The L.A. Times' car critic on the guerilla Prius modders:
Running on Empty
By Dan Neil
Equipped with an oversized battery, a home-built battery controller (and lots of home-built computer code) and a battery charger, it's a plug-in hybrid electric vehicle, or PHEV...
The idea is that owners charge up the car overnight, plugging into their garage outlet for cheap, off-peak electricity, and the stored energy covers their short-range daily driving—on average, less than 30 miles. Except that, unlike electric-only vehicles, which can range only as far as a charge allows, PHEVs can fall back on a gas engine. Within its electrically boosted range, this car can get 100 mpg...
"A lot of politicians talk about oil independence," says Luft, "and therefore we need to do nuclear, coal, solar, renewables. All of these are means to generate electricity. We don't use oil to generate electricity anymore.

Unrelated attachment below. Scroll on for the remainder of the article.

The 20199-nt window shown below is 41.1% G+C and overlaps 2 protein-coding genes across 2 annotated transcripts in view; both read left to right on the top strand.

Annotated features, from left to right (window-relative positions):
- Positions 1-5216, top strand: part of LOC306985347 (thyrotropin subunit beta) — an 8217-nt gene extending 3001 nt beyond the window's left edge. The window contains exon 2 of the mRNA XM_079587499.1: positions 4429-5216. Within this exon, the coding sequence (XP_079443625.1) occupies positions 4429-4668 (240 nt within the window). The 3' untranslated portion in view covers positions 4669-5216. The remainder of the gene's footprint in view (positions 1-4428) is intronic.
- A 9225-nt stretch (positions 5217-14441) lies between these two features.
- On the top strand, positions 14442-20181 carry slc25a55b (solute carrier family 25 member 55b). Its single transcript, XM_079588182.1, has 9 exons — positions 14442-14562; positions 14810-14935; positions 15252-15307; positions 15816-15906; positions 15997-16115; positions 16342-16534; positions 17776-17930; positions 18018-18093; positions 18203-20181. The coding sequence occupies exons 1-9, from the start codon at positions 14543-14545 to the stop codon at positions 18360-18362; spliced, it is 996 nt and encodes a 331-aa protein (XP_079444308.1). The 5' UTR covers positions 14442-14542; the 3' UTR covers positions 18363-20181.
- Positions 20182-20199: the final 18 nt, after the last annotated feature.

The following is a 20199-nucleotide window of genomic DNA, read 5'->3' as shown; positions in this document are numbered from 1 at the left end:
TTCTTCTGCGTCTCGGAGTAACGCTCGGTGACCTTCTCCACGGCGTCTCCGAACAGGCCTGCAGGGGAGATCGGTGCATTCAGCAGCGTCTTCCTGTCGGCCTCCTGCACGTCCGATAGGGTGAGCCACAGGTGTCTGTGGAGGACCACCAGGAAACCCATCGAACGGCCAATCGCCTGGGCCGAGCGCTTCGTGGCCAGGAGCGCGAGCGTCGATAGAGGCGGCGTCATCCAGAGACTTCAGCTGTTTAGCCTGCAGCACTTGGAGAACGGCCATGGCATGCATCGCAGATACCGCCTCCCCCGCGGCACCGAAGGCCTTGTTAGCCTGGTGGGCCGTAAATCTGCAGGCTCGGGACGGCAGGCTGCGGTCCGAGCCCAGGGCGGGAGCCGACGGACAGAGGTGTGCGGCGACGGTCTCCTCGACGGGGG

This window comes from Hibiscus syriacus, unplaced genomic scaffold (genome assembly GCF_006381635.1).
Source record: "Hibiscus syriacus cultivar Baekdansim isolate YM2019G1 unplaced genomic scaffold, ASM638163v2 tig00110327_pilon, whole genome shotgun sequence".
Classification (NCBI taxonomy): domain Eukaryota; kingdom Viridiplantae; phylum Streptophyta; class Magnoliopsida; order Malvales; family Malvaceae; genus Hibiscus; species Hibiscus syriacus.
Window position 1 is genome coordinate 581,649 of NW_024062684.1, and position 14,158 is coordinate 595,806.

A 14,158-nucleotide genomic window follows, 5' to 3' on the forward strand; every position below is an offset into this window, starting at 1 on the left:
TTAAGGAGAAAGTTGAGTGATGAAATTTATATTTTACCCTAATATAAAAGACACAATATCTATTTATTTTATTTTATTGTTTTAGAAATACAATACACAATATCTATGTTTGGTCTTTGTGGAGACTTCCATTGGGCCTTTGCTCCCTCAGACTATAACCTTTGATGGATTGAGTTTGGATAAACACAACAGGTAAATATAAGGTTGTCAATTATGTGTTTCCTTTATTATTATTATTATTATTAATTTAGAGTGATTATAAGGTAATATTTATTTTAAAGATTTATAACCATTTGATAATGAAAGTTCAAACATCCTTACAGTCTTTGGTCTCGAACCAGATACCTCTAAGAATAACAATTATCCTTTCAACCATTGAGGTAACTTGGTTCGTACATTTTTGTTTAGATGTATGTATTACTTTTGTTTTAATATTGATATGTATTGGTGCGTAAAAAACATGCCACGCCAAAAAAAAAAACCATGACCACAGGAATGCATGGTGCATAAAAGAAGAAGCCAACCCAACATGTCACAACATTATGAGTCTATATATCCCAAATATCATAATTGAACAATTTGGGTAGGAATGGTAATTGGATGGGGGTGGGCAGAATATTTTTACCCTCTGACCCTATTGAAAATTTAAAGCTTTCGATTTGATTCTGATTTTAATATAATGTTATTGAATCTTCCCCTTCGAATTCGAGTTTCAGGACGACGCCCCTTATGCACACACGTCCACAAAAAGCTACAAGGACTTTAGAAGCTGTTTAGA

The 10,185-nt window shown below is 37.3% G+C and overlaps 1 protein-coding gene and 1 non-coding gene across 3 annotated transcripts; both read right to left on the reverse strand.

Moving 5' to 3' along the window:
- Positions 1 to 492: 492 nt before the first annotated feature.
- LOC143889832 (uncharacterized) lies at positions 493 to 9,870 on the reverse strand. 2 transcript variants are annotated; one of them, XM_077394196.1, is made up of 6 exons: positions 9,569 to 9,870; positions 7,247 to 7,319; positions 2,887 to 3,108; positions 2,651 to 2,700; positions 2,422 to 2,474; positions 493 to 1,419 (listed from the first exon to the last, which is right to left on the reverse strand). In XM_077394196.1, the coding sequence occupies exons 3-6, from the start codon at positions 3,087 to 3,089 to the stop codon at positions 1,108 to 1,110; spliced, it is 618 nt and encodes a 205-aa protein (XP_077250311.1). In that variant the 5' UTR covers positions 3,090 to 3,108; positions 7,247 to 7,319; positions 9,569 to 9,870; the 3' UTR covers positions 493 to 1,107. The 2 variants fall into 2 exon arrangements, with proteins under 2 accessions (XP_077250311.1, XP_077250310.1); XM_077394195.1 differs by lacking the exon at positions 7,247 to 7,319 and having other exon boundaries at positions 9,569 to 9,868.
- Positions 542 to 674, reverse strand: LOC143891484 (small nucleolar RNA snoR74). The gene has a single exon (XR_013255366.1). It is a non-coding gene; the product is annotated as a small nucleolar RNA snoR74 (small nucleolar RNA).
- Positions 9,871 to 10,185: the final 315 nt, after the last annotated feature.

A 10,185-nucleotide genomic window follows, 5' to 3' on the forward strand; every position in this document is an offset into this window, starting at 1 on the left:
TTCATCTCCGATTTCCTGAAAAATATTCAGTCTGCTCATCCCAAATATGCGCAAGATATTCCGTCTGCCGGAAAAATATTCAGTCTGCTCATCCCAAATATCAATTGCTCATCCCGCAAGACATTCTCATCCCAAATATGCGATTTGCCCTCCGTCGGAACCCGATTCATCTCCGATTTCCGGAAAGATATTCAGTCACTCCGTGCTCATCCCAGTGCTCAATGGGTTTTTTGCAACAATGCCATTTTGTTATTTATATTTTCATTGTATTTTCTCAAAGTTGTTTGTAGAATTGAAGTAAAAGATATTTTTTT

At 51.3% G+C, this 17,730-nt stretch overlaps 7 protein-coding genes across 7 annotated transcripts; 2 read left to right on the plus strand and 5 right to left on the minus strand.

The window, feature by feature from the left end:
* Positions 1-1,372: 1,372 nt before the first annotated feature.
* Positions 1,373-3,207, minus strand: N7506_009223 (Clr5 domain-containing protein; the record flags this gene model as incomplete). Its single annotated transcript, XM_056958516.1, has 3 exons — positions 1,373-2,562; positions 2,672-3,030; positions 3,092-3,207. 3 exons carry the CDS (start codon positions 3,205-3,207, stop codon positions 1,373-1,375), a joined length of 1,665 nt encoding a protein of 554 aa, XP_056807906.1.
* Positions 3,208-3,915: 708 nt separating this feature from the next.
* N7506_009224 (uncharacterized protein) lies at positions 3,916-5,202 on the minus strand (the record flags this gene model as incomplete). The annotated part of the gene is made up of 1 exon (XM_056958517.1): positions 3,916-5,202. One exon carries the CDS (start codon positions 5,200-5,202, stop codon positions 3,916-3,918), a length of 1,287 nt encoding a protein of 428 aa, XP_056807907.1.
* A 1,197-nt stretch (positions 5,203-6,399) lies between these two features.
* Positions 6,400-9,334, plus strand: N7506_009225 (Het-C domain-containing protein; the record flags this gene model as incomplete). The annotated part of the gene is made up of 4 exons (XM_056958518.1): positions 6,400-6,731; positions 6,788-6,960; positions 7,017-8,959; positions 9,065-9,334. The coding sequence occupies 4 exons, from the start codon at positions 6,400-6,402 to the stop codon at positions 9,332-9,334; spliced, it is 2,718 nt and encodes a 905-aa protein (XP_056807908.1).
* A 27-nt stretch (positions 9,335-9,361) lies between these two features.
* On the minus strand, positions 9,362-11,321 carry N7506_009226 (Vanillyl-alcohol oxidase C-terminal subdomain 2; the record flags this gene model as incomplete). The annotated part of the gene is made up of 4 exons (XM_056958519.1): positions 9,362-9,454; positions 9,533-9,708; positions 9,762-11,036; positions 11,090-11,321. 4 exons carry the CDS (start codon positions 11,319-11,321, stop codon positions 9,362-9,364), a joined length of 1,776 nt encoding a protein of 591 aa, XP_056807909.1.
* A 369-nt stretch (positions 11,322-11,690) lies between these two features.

"Once you start to use electricity as fuel, then all of these energy sources come back into the future of transportation," he says. "If you want all these you need to use electricity as fuel, whether as an all-electric or as a plug-in."
Nothing is simple: Using the power grid to charge automobiles strikes many as bad public policy, since coal, the dirtiest fuel, generates about 60% of America's electricity. And yet, in terms of greenhouse-gas emissions, grid-charged cars are still cleaner than their gasoline-powered counterparts, and that's particularly true in California, where we rely largely on natural gas to make electricity.
The criticisms of plug-in hybrids are that the batteries they need aren't ready for prime time, and that they are just trading gasoline for electricity produced by coal. The criticisms are the same for hydrogen, which the federal government is poring a ton of money into--but PHEV is way more practical.